The fact that a single count of an indictment charges a conspiracy to violate more than one statutory provision does not in and of itself make an indictment duplicitous. As the Supreme Court has said: "The allegation in a single count of a conspiracy to commit several crimes is not duplicitous for `The conspiracy is the crime, and that is one, however diverse its objects.'" Braverman v. United States, 317 U.S. 49, 54, 63 S. Ct. 99, 102, 87 L. Ed. 23 (1942); Frohwerk v. United States, 249 U.S. 204, 39 S. Ct. 249, 63 L. Ed. 561 (1919). However, if a conspiracy count charges that the defendants conspired to violate several statutes, some of which are felonies and some of which are misdemeanors, defendants on trial for such a charge may conceivably suffer prejudice if the jury is not properly instructed. Indeed, explanatory instructions are necessary in order for the court to determine what penalty to impose in the event of a guilty verdict. See Williams v. United States, 238 F.2d 215, 218 (5th Cir., 1956), cert. denied, 352 U.S. 1024, 77 S. Ct. 589, 1 L. Ed. 2d 596 (1957); United States v. Simon, 186 F. Supp. 223, 227-228 (S.D.N.Y.1960).

In Williams v. United States, supra, 238 F.2d at 218, the court had occasion to examine this problem in a somewhat different context, on appeal from a judgment of conviction. The appellant did not contest the sufficiency of evidence underlying the conviction but claimed that the guilty verdict should be reversed because conspiracy to commit both a misdemeanor *928 and several felonies was charged in one count. The appellant at trial did not object to the form of the indictment. Nor did he request the court to invoke any protective measures. The Court of Appeals held that: (1) the objection was not preserved, and (2) the failure of the trial court to give a cautionary instruction was not prejudicial error which need have been corrected on appeal sua sponte in order to prevent manifest injustice.

The Court of Appeals in Williams stated in dictum "that it must have been apparent to the accused, upon arraignment and at all times thereafter, that there should be some effective separation of the misdemeanor offense from the six felony offenses in the consideration by the jury. It was open to the appellant * * * to object to the form of the indictment." Id. 238 F.2d at 218.[8] Having failed to object to the indictment, the Court went on to suggest possible alternative remedies which the appellant could have requested at trial in order to protect himself against possible prejudice. These suggestions were as follows: (1) request a jury charge that called for a special verdict specifying the jury's disposition of each charge; (2) request a jury charge that called for a verdict indicating the degree of the offense under Rule 31(c) Fed.R.Crim.P.;[9] (3) object to the charge as given; (4) request a clarification of the verdict; and (5) request a new trial on the ground of an incorrect charge.

While it is true that an indictment charging a conspiracy to commit both a misdemeanor and a felony creates problems which are incapable of a flawless solution, the possibility of harm to defendants can be obviated if defendants request a charge to the jury calling for a special verdict or a verdict indicating the degree of the offense under Rule 31(c) Fed.R.Crim.P. These procedures were recommended by the court in United States v. Simon, supra, 186 F. Supp. at 227-228.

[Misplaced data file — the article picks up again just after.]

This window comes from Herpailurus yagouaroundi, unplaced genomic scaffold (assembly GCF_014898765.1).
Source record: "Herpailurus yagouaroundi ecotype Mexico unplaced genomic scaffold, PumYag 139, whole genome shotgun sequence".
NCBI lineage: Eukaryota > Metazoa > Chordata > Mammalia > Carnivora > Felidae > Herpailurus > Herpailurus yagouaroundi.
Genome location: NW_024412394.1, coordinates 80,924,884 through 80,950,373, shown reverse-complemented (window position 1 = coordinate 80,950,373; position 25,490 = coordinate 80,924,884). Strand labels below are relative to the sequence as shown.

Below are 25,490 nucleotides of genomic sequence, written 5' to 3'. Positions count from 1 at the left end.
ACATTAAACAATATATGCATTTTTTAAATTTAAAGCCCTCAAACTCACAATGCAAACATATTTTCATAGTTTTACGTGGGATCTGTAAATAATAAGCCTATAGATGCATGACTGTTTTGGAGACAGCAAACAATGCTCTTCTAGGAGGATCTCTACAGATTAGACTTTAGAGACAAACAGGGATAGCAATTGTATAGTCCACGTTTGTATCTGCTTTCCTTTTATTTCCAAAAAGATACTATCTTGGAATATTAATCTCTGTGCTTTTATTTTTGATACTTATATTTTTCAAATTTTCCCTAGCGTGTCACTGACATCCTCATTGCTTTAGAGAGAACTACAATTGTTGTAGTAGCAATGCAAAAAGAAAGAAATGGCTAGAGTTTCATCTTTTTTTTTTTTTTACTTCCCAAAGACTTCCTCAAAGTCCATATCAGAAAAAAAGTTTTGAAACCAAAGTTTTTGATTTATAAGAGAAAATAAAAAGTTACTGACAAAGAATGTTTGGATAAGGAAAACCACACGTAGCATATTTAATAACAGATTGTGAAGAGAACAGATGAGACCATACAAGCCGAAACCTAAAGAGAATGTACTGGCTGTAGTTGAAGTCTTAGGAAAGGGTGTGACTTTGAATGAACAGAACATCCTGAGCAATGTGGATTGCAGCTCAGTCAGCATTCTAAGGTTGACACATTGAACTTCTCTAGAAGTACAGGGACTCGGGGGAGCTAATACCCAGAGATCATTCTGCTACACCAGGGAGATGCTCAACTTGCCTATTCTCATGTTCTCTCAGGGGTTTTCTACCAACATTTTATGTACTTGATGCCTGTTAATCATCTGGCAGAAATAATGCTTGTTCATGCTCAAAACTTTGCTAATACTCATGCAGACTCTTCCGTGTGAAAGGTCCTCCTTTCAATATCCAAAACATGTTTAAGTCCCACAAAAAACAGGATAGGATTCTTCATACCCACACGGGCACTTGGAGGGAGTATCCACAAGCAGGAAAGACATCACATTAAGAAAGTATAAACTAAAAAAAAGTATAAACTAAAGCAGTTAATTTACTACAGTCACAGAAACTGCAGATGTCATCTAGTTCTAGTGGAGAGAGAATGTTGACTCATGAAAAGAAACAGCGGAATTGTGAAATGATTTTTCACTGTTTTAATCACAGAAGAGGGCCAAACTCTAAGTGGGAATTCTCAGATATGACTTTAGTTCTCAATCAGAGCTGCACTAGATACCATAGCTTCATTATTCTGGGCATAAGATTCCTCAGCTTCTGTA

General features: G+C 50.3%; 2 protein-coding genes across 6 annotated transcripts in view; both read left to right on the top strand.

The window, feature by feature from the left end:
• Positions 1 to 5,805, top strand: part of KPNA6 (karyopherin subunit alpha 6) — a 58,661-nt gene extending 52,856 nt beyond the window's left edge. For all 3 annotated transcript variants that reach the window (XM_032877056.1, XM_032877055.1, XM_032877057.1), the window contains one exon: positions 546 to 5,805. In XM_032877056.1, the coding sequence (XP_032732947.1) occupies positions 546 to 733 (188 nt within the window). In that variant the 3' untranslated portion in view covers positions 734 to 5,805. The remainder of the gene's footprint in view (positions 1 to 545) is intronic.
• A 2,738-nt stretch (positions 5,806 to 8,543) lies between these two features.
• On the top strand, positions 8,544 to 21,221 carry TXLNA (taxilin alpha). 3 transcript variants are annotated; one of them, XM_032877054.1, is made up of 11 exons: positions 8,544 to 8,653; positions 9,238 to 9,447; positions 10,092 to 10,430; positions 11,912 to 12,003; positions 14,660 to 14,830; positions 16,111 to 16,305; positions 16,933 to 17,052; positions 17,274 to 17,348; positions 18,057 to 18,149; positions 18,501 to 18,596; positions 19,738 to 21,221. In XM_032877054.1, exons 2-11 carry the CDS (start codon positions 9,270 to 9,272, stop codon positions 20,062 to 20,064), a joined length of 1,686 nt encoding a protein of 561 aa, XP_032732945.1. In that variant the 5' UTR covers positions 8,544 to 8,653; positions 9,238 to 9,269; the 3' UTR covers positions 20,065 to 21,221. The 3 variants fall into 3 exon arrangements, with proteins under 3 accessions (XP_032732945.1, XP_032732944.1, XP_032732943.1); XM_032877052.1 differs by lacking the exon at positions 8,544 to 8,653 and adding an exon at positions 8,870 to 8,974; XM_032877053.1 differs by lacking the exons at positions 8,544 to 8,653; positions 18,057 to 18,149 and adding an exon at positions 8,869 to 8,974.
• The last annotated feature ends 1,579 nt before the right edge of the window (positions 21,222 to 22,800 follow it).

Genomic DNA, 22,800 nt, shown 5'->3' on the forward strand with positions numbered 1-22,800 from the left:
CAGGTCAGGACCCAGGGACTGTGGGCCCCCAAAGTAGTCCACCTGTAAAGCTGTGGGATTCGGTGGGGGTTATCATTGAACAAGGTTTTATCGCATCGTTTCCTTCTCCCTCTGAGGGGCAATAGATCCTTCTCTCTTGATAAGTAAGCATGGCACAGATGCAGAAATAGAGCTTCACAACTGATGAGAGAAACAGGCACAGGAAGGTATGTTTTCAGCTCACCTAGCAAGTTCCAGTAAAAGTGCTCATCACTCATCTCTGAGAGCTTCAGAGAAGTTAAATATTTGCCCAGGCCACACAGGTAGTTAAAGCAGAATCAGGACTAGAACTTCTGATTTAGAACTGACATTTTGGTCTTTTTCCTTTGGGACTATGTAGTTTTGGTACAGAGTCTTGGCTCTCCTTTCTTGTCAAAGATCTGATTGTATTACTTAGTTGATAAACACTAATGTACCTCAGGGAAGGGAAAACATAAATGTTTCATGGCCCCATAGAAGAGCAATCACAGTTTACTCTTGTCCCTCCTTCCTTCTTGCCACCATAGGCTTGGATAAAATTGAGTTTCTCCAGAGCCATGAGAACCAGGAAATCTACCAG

But the defendants are not content to permit the court to fashion its own remedy to protect against prejudice. They contend, as did the defendants in Simon, that the conspiracy count should be dismissed in limine and that the proceedings as to Count one should be terminated. This contention is unsound. The court finds the procedures recommended in the Simon case to be salutary since they comport with the policy of protecting criminal defendants against any possible invasion of their rights while, at the same time, providing the court with an easily administered remedy to protect against confusion and resulting prejudice. See also United States v. McKenney, 181 F. Supp. 143, 144-146, (S.D.N.Y.1959), aff'd sub. nom. United States v. Galgano, 281 F.2d 908 (2d Cir., 1960), cert. denied, 366 U.S. 960, 967, 81 S. Ct. 1916, 6 L. Ed. 2d 1253 (1961).


The third motion of defendants Charles Haim, Sidney Haim and Goddard's Ltd., is to dismiss Counts two through eighty-four pursuant to Rule 8 (a), Fed.R.Crim.P., on the ground that they are duplicitous. Defendants claim that the language of each count charges two separate and distinct offenses and that consequently they should be dismissed. See United States v. Lennon, 246 F.2d 24 (2d Cir., 1957), cert. denied, 355 U.S. 836, 78 S. Ct. 60, 2 L. Ed. 2d 48 (1957); Frankfort Distilleries, Inc. v. United States, 144 F.2d 824, 832 (10th Cir., 1944), reversed on other grounds, *929 324 U.S. 293, 65 S. Ct. 661, 89 L. Ed. 564 (1945).

The indictment in Counts two through eighty-four charges that the defendants violated 18 U.S.C. § 1001,[10] which is the general statute relating to false statements made in any matter within the jurisdiction of any department or agency of the United States. The defendants claim that each of these counts is duplicitous because the essential elements of the crime to be proven in each count, 18 U.S.C. § 1001, also constitute a violation of 18 U.S.C. § 542,[11] and that, in effect, the indictment charges two separate offenses, in each substantive count. 18 U.S.C. § 542 renders punishable the introduction into the commerce of the United States of imported goods by means of false statements. The fact that the indictment cites only 18 U.S.C. § 1001 and not 18 U.S.C. § 542 is not conclusive on the issue of the number of offenses included in the substantive counts because the statute on which an indictment is founded must be determined by the facts charged and not by the statutory reference. United States v. McKnight, 253 F.2d 817 (2d Cir., 1958). See also United States v. Hutcheson, 312 U.S. 219, 229, 61 S. Ct. 463, 85 L. Ed. 788 (1941).